Love, Friendship Are Forged Amidst Conflict in ‘War With No Name’

Adam Gravano


What happens when Redwall, Animal Farm, and The Stand bump into one another on a darkened street, spilling their grocery bags and mixing their contents? I'm not 100 percent sure, but a sure bet is that it would look a lot like Robert Repino's The War With No Name series. Love and friendship are set in stark relief against the backdrop of a conflict that in some ways, like the increase in pets' stress throughout quarantine, we may have some suggestions in our own time.


The series' first installment, Mort(e), establishes several constant features that will remain relevant through the rest of the series. First: the friendship between a cat, Sebastian, and his neighbor, a dog named Sheba. The second thing established is the presence of a biological agent that transforms all of the pets and many farm animals into more aware, more sentient – more human – beings. The genesis is a hormone spread to the animals granting them this uprated consciousness unleashed by a colony of giant ants led by a sentient queen. It may seem hard to swallow, because we all like to believe our pets – and our friends' pets – love us very much, but many are convinced, in the War With No Name that they are slaves and the humans must be subdued or eliminated.


What follows, however, after this unbelievable premise, is an eminently believable tale of love and friendship. Sebastian, the former house cat, seeks out his pre-transformation friend, Sheba. The transformation, in a way, strikes the suspicious reader as a sort of stand-in for a change in other types of consciousness.



Could it be a class-consciousness or a sort of national or tribal related consciousness? What to make of this perhaps even worries the animals as they take umbrage with the prospect that they are becoming like the humans were. Even with the apocalyptic scale conflict and change, Sebastian searches for Sheba, from whom he was separated just before the conflict comes to his corner of the world. It has a sort of allegorical feel of attempting to recover the relationships that matter most after a large-scale crisis, of the need for our role in conflicts to be worth fighting for on a deeper level.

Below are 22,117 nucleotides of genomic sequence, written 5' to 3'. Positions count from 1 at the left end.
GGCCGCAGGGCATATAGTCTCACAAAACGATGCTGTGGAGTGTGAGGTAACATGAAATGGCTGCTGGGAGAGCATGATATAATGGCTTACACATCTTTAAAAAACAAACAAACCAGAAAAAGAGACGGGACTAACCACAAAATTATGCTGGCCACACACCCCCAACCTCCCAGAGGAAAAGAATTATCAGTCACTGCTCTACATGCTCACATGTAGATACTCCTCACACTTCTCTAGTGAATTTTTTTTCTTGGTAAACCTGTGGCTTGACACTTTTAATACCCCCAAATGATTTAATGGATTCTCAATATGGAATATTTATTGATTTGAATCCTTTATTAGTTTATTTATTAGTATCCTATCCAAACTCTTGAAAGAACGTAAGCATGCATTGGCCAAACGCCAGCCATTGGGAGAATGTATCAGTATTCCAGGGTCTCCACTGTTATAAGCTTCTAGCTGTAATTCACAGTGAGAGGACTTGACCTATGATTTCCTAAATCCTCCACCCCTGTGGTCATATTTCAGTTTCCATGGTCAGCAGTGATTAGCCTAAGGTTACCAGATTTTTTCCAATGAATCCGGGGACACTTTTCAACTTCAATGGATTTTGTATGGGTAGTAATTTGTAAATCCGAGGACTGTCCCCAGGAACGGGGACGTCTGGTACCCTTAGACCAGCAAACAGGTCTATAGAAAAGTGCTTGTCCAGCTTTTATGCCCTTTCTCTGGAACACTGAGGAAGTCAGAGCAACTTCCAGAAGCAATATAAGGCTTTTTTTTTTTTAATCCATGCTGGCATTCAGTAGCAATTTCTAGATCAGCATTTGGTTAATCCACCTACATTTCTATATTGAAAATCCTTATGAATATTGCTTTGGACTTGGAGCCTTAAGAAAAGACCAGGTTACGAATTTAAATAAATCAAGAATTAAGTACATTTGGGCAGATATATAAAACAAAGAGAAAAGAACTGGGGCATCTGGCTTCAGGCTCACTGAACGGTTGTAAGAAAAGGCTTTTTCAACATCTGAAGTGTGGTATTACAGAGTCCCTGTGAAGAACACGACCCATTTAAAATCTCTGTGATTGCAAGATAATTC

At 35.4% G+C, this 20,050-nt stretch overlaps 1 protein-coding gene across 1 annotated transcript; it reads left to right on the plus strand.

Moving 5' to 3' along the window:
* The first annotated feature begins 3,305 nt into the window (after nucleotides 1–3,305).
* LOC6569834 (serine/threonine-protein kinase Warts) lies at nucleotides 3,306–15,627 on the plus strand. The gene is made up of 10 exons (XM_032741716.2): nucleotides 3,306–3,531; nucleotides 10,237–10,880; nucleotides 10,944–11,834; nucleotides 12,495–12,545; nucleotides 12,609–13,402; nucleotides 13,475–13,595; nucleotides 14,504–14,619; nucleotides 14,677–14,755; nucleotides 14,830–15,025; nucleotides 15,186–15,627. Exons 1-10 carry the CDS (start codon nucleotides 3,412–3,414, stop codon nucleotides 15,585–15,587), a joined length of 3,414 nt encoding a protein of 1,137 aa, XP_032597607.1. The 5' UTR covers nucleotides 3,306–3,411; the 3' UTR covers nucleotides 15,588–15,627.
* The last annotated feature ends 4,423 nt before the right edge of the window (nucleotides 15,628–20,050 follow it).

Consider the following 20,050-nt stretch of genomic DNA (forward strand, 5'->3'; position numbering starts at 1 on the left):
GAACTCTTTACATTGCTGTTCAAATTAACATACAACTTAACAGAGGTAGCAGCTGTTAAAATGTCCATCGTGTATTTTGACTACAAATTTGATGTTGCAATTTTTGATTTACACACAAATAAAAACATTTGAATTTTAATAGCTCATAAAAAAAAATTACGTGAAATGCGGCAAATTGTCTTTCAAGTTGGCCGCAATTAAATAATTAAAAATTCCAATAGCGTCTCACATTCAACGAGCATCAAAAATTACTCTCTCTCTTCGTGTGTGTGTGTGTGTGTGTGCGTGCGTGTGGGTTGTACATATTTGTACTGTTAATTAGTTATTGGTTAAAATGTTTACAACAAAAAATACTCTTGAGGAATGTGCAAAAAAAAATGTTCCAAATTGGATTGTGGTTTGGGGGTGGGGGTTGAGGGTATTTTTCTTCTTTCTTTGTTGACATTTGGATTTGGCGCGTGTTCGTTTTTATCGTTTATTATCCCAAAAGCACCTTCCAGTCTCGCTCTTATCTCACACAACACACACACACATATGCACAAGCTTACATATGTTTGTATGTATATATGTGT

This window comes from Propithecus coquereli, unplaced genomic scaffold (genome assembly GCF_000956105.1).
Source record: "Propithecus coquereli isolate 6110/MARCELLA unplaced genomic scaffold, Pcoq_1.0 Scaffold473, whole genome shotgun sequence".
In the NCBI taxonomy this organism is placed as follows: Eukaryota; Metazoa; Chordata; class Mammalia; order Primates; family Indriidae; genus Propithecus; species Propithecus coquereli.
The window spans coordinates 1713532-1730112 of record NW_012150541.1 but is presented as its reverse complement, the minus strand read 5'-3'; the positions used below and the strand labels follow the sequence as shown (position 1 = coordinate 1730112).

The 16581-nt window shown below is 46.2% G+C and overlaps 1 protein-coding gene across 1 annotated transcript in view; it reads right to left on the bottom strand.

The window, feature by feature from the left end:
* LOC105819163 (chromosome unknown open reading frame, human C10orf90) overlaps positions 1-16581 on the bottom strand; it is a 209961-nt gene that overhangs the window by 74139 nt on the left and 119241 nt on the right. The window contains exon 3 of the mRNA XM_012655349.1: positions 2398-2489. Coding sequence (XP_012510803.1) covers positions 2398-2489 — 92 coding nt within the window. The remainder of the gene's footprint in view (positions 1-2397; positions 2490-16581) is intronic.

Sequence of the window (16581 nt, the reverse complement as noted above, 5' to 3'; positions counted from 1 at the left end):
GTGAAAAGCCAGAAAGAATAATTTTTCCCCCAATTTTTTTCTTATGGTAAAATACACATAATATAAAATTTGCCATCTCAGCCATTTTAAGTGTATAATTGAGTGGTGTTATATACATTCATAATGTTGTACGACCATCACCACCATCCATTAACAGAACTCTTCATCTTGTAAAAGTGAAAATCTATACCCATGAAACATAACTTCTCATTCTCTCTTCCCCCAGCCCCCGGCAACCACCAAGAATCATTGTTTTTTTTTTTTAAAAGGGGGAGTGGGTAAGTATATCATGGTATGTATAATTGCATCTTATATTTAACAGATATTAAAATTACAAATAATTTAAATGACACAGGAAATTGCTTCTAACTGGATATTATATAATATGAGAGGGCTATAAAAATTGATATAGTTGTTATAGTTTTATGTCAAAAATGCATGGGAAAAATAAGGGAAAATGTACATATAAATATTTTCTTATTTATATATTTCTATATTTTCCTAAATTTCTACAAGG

There's more to the war, though, than just Sebastian and Sheba. Between installments, chronologically, is a novella about Culdesac, Sebastian's commanding officer during the war. His growth is one from a wild animal, a bobcat, to a leader of mostly former domesticated animals. Culdesac is predominately a war story, and a rather good one, about a commander's attempt to discover more than force and cunning in combat.


The final installment of the series that is on the shelf, D'Arc, resumes Sebastian and Sheba’s story, just after Mort(e) has come to its dramatic end. The friends are pressed into service once more, for a more developed society that has resurfaced after the close of the main events of the War With No Name. Our friend, Sebastian, at this stage, would like to be left alone, but trouble finds him – and Sheba, too.



As far as fantasy and science fiction series go, this one works wonders with its biological source material. It doesn't dwell on details to a pedantic level, giving little fodder to the internal kid in us all who can't bother to suspend belief for a few hours to partake in even relatively realistic fantasy or science fiction – our inner Mr. Gradgrind, I suppose.


Because it spends less time getting into the hardcore details, the reader is left with more important things to bother them, mainly the effects of a sudden cognitive boost for a large population, and just how disruptive this can be both on the individual and societal levels – even after humans are largely removed from the equation. Of course, this all comes wrapped in the eminently palatable packaging of a tale about a cat and a dog with enough violent action to keep even a mind melted by action movies on the topic at hand.


If you're looking for a series to get you through the fall, or the gaps between installments in your other series, The War With No Name has a promising amount of material at hand for the thoughtful and is a useful mirror to hold up to some struggles in our own world. With a new installment, Malefactor, out last month, it also has some fresh new stories that promise a conclusion.


Author Bio:

Adam Gravano is a contributing writer at Highbrow Magazine.


For Highbrow Magazine


Image Sources:

--David Selbert (Pexels, Creative Commons)

--Soho Press

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